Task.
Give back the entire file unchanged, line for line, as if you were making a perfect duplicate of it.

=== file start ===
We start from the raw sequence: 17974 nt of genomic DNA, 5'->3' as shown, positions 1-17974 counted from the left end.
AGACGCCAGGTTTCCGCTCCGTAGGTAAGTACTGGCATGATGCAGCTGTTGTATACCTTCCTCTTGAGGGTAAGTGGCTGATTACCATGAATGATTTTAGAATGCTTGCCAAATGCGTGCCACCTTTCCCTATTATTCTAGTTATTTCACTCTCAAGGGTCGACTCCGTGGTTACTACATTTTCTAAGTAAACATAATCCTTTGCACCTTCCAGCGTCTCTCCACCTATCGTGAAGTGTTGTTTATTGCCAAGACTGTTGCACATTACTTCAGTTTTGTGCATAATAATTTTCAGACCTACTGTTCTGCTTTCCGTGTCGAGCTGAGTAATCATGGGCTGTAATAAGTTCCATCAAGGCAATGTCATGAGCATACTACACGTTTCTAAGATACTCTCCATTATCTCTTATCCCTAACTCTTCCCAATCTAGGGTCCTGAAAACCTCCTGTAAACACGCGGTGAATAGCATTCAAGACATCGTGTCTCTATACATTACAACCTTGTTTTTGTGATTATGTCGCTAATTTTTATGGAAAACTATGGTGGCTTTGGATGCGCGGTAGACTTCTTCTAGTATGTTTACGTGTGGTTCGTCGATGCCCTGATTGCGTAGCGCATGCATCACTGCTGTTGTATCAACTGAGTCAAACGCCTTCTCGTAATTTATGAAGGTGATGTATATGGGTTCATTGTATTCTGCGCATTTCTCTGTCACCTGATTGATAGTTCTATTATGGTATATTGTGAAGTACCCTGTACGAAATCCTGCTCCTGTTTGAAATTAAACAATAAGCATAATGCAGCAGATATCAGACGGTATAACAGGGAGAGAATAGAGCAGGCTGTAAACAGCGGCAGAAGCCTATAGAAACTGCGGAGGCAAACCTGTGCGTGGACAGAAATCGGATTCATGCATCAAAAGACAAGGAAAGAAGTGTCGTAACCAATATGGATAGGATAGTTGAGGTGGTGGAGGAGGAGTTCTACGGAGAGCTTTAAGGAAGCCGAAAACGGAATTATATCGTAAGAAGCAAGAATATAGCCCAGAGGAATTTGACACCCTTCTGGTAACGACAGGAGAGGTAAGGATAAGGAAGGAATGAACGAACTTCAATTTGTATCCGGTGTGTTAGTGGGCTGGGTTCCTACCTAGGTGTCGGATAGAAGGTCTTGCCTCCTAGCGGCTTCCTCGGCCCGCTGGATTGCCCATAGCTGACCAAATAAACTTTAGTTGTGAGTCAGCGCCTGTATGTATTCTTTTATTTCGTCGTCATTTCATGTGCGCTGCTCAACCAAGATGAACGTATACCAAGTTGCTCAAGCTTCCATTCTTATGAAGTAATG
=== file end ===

We start from the raw sequence: 17974 nt of genomic DNA, 5'->3' as shown, positions 1-17974 counted from the left end.
AGACGCCAGGTTTCCGCTCCGTAGGTAAGTACTGGCATGATGCAGCTGTTGTATACCTTCCTCTTGAGGGTAAGTGGCTGATTACCATGAATGATTTTAGAATGCTTGCCAAATGCGTGCCACCTTTCCCTATTATTCTAGTTATTTCACTCTCAAGGGTCGACTCCGTGGTTACTACATTTTCTAAGTAAACATAATCCTTTGCACCTTCCAGCGTCTCTCCACCTATCGTGAAGTGTTGTTTATTGCCAAGACTGTTGCACATTACTTCAGTTTTGTGCATAATAATTTTCAGACCTACTGTTCTGCTTTCCGTGTCGAGCTGAGTAATCATGGGCTGTAATAAGTTCCATCAAGGCAATGTCATGAGCATACTACACGTTTCTAAGATACTCTCCATTATCTCTTATCCCTAACTCTTCCCAATCTAGGGTCCTGAAAACCTCCTGTAAACACGCGGTGAATAGCATTCAAGACATCGTGTCTCTATACATTACAACCTTGTTTTTGTGATTATGTCGCTAATTTTTATGGAAAACTATGGTGGCTTTGGATGCGCGGTAGACTTCTTCTAGTATGTTTACGTGTGGTTCGTCGATGCCCTGATTGCGTAGCGCATGCATCACTGCTGTTGTATCAACTGAGTCAAACGCCTTCTCGTAATTTATGAAGGTGATGTATATGGGTTCATTGTATTCTGCGCATTTCTCTGTCACCTGATTGATAGTTCTATTATGGTATATTGTGAAGTACCCTGTACGAAATCCTGCTCCTGTTTGAAATTAAACAATAAGCATAATGCAGCAGATATCAGACGGTATAACAGGGAGAGAATAGAGCAGGCTGTAAACAGCGGCAGAAGCCTATAGAAACTGCGGAGGCAAACCTGTGCGTGGACAGAAATCGGATTCATGCATCAAAAGACAAGGAAAGAAGTGTCGTAACCAATATGGATAGGATAGTTGAGGTGGTGGAGGAGGAGTTCTACGGAGAGCTTTAAGGAAGCCGAAAACGGAATTATATCGTAAGAAGCAAGAATATAGCCCAGAGGAATTTGACACCCTTCTGGTAACGACAGGAGAGGTAAGGATAAGGAAGGAATGAACGAACTTCAATTTGTATCCGGTGTGTTAGTGGGCTGGGTTCCTACCTAGGTGTCGGATAGAAGGTCTTGCCTCCTAGCGGCTTCCTCGGCCCGCTGGATTGCCCATAGCTGACCAAATAAACTTTAGTTGTGAGTCAGCGCCTGTATGTATTCTTTTATTTCGTCGTCATTTCATGTGCGCTGCTCAACCAAGATGAACGTATACCAAGTTGCTCAAGCTTCCATTCTTATGAAGTAATG